They diagnose and treat complex causes of dental pain, such as a tooth abscess (infection). Endodontists perform root canal treatments and other procedures to relieve pain. They work to save your natural tooth. What is an endodontist? Endodontists are dental specialists who are highly trained in diagnosing and treating tooth pain and performing root canal treatments.
Endodontists and general dentists provide dental care but do different things. An endodontist is a specialist who focuses on performing root canals. While a dentist does several things, such as cleaning teeth, filling cavities, and placing sealants, endodontists do one thing to treat tooth pain. Endodontists are indispensable for treating tooth pain, performing root canal treatments, and installing dental implants.
The endodontist will send a copy of your x-rays and a record of your treatment to your restorative dentist, if applicable. If you know that you have a cracked tooth or a traumatic injury that broke a tooth, you can contact an endodontist directly for treatment. The goal is to save your natural teeth whenever possible, however, an endodontist will discuss all treatment options to determine the best course of action for your individual case. By focusing their expertise on the inside of the tooth, endodontists tend to have more experience with root canal treatments than dentists.
Endodontists are dentists who seek additional training and experience after finishing dental school. Like a doctor in any other field, endodontists are specialists because they have completed two or more additional years of training beyond dental school. Inflammation or bacterial infection of the pulp is the most common reason people see an endodontist. While most people think you need a referral to see a specialist, you can see an endodontist right away in some circumstances.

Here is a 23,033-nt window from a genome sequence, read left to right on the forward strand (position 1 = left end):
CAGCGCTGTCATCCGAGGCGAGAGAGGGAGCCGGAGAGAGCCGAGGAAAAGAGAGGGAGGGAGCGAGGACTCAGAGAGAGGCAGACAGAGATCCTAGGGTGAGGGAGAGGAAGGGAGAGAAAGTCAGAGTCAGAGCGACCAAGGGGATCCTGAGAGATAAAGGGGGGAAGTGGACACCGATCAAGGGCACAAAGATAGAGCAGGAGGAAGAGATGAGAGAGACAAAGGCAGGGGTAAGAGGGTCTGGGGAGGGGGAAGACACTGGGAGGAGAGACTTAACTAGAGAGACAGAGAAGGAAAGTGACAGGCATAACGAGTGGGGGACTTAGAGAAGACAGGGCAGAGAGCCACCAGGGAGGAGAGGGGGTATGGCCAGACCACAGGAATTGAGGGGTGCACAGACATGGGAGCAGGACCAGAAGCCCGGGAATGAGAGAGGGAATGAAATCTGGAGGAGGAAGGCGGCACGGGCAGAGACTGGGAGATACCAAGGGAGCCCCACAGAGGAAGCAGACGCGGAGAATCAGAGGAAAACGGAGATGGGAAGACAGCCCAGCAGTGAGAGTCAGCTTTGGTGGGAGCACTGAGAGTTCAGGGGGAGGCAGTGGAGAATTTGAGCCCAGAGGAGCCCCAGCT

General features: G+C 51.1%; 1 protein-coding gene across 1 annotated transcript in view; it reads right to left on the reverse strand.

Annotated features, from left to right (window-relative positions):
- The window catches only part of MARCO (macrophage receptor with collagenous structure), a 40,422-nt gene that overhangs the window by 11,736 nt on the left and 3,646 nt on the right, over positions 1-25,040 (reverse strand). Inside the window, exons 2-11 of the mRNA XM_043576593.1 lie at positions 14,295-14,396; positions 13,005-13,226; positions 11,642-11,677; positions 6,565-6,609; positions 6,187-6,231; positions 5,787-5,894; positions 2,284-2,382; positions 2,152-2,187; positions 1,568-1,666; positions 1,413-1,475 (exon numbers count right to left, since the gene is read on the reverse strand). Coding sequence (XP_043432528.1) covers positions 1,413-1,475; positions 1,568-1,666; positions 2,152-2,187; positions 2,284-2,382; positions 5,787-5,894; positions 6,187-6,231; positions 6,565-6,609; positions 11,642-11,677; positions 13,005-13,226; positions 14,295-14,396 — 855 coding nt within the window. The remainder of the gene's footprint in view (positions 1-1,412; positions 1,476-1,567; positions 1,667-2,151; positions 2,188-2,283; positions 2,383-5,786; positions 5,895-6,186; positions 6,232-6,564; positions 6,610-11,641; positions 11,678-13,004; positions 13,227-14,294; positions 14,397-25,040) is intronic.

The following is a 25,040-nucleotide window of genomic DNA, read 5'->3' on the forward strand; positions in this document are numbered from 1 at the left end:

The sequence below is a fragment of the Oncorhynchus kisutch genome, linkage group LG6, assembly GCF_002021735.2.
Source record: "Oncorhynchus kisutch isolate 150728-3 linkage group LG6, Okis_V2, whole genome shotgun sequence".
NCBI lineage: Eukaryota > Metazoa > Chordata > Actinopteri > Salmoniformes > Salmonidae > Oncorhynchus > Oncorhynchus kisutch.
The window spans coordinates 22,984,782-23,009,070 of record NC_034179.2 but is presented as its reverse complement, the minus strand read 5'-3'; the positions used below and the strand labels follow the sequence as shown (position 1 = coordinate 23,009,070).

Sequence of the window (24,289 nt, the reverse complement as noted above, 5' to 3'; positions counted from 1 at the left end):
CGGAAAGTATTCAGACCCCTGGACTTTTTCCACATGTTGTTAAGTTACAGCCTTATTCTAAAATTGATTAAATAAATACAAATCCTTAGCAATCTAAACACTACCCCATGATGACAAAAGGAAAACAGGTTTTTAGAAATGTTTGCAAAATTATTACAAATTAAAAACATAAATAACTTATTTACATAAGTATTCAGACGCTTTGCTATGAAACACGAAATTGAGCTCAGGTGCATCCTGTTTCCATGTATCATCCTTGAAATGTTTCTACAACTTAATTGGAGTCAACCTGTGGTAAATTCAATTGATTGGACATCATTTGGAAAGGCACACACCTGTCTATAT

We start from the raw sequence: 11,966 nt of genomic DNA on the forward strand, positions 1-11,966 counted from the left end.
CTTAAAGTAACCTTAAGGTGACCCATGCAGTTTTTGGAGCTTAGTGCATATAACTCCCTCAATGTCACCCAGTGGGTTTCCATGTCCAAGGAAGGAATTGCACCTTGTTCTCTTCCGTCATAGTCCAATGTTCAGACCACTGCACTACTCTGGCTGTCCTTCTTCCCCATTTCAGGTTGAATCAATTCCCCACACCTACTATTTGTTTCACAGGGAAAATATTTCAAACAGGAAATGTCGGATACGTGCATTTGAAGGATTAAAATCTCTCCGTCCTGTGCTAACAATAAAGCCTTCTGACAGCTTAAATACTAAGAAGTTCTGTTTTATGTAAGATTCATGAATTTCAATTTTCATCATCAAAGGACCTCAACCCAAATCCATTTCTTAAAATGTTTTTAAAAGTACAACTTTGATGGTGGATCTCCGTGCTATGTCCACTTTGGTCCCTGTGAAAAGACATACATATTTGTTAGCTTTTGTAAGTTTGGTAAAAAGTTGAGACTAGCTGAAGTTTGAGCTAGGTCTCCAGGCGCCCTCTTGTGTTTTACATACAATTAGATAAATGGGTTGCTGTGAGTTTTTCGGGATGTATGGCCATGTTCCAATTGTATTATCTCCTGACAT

Endodontists have the experience and a higher level of training in root canal treatments, so they may charge more than a general dentist to perform a procedure. Your dentist can refer you to an endodontist, an expert in saving teeth with two or more years of specialized training beyond dental school. Many patients feel better knowing that their endodontist has been trained to resolve serious dental problems. An endodontist does not practice general dentistry, but rather spends most of his time performing root canals, specifically those related to narrow canals or anatomically atypical cases.
Endodontists are dental specialists who have completed a minimum of 10 years of college education, including an additional two years of advanced endodontic training and education beyond the 4-year dental school.
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